Thus though the whole world of duality is only an illusion, that illusion has come into being for a significant purpose.
-- Meher Baba, Discourses, vol. 1, 6th ed. (San Francisco: Sufism Reoriented Inc., 1967), 164."Illusion" was the term Meher Baba often used to describe the world of everyday existence; of the five elements (water, fire, air, earth, ether), the subtle fabric, and the mental factors; of hot and cold, near and far, lust and hate. As seen from the quote above, though, "illusion" did not refer to non-being and total non-existence. Illusion, in fact, possesses being and does exist. Otherwise, how could illusion ever be perceived, conceived, or known? But there's something about illusion that separates it from non-illusion, or reality. Reality is that which does not change, that which is totally stable, that which is infinite. In short, reality is God. God, being infinite, is the only reality. From the perspective of the everyday world, however, God is not the only reality; God is hardly any reality at all, it seems! The world, our bodies, our energies, our feelings, our intellect, our causal-souls, are all changing, none are stable, and not one is infinite. (In traditional Buddhist terms, the world is anicca and dukkha.) And yet, God is non-changing, stable, and infinite -- indeed, God is the really real, and the only true existence -- mocking our perceptions and conceptions of what we think the world is. Thus, that which is "illusion" is that which is changing, non-stable, and finite; since, from the God-perspective, only God is really real and thus all else must be not-really real, or illusory. But the not-really real is indeed real, from the world-perspective. Indeed, the not-really real is God, since God, being infinite, contains everything, both the really real and the not-really real.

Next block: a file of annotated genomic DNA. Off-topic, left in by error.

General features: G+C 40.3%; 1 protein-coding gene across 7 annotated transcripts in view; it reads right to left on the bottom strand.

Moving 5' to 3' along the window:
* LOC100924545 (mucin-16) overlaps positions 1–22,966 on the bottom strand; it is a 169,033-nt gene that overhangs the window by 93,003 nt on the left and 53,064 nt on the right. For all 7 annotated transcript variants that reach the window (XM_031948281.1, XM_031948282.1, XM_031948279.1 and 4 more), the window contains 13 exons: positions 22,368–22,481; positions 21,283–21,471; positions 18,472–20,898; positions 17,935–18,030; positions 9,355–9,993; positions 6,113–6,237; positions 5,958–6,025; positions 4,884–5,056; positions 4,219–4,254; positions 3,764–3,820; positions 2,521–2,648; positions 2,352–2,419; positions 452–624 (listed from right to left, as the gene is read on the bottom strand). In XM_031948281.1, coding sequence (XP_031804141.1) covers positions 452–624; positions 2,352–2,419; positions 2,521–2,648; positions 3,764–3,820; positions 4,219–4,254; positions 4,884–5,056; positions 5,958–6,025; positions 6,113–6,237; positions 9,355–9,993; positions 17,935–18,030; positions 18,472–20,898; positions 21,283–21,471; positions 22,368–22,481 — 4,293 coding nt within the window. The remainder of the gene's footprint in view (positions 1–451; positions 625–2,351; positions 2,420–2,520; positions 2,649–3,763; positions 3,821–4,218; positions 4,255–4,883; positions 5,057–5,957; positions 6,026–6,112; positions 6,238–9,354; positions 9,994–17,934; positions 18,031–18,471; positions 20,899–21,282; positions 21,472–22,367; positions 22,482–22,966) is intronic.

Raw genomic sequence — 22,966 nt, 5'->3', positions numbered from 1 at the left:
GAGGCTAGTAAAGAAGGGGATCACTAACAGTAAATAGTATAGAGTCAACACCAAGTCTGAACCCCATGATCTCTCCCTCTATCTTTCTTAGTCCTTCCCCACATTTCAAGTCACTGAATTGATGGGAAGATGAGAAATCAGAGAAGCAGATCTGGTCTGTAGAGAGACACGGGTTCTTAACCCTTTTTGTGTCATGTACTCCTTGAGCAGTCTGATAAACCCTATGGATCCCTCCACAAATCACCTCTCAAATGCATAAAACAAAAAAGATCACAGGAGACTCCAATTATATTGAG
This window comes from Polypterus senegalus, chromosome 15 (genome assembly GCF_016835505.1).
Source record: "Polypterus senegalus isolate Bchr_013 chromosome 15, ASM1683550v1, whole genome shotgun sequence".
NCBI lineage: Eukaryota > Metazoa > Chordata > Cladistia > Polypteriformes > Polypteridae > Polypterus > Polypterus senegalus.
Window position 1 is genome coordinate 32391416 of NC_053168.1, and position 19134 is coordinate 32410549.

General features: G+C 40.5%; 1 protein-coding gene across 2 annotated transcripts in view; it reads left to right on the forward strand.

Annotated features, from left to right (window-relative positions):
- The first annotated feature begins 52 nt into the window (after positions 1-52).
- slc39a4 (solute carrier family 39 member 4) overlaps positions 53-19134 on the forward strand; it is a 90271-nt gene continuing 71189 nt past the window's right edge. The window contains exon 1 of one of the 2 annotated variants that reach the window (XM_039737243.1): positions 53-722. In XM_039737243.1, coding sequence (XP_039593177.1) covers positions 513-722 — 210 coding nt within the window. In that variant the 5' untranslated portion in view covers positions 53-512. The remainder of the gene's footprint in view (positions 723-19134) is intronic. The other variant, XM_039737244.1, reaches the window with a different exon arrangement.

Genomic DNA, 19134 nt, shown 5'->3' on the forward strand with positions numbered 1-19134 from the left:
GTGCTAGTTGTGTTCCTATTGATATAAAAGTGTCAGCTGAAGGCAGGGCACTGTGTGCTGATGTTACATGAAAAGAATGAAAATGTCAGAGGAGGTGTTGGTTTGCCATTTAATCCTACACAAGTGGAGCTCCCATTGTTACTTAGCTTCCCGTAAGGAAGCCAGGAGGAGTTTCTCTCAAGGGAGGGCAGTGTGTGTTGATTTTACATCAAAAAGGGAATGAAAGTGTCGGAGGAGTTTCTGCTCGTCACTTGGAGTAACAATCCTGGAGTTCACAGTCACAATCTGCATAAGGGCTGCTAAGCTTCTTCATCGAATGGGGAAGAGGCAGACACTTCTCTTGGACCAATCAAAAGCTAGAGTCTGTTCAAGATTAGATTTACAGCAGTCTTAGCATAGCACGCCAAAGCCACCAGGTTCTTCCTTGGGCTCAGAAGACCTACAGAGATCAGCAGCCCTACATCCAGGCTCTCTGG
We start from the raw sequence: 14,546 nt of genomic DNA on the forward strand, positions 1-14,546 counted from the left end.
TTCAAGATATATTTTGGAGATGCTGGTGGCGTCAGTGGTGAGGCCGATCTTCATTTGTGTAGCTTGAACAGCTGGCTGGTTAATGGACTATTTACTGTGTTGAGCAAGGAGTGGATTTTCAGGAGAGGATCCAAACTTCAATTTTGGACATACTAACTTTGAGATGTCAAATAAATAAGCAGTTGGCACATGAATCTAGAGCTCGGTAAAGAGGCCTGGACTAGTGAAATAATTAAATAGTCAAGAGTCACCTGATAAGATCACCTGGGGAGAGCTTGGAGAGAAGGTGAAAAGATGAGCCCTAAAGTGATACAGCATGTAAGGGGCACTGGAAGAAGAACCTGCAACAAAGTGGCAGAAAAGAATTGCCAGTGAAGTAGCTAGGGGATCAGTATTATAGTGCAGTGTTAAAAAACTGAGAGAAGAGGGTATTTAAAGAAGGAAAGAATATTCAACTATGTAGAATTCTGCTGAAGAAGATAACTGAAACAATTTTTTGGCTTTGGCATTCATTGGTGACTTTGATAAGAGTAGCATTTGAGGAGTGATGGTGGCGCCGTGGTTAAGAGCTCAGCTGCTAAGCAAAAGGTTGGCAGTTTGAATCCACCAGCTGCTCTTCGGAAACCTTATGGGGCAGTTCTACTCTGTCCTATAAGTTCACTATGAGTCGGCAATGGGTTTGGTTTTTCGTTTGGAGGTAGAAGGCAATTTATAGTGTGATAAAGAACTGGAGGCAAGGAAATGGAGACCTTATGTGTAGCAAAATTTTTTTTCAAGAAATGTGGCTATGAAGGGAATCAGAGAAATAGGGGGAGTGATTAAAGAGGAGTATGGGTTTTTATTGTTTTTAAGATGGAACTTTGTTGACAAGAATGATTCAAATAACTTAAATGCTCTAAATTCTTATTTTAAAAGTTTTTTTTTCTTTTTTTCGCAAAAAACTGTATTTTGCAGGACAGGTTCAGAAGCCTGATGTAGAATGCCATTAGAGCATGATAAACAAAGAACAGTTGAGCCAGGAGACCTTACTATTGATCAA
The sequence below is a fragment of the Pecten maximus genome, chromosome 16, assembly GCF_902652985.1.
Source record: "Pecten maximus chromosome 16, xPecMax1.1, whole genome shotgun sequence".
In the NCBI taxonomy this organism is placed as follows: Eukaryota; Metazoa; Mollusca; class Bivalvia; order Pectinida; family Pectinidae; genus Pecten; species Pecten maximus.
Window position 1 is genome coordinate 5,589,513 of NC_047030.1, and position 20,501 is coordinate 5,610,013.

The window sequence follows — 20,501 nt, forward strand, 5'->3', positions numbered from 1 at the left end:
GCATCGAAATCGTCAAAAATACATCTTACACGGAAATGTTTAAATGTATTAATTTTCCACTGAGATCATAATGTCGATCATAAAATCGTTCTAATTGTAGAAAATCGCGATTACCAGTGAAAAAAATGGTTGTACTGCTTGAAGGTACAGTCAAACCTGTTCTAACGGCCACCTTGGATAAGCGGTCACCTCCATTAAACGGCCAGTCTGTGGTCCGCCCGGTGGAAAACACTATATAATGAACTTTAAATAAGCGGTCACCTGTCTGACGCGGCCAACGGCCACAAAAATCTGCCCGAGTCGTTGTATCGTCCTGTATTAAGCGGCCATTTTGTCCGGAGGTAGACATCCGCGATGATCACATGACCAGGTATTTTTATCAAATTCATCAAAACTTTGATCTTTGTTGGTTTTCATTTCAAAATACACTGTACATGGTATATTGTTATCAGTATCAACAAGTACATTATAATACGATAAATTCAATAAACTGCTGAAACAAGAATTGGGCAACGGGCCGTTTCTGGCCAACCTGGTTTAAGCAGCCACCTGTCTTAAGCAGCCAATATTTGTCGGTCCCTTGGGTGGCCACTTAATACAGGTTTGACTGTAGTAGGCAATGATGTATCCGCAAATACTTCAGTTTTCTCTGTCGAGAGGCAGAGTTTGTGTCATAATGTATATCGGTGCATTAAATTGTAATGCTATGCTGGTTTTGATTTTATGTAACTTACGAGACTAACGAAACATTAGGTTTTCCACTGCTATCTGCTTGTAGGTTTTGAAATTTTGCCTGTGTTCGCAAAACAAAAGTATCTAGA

Illusion (the changing, the non-stable, the finite) is real, but it is not reality. Illusion is a "play" (Latin: "ludere", "to play") with"in" reality, a play with a cosmically important function. This is God's play. We're just actors in it, but actors acting with a purpose. How can you beat God, dear reader?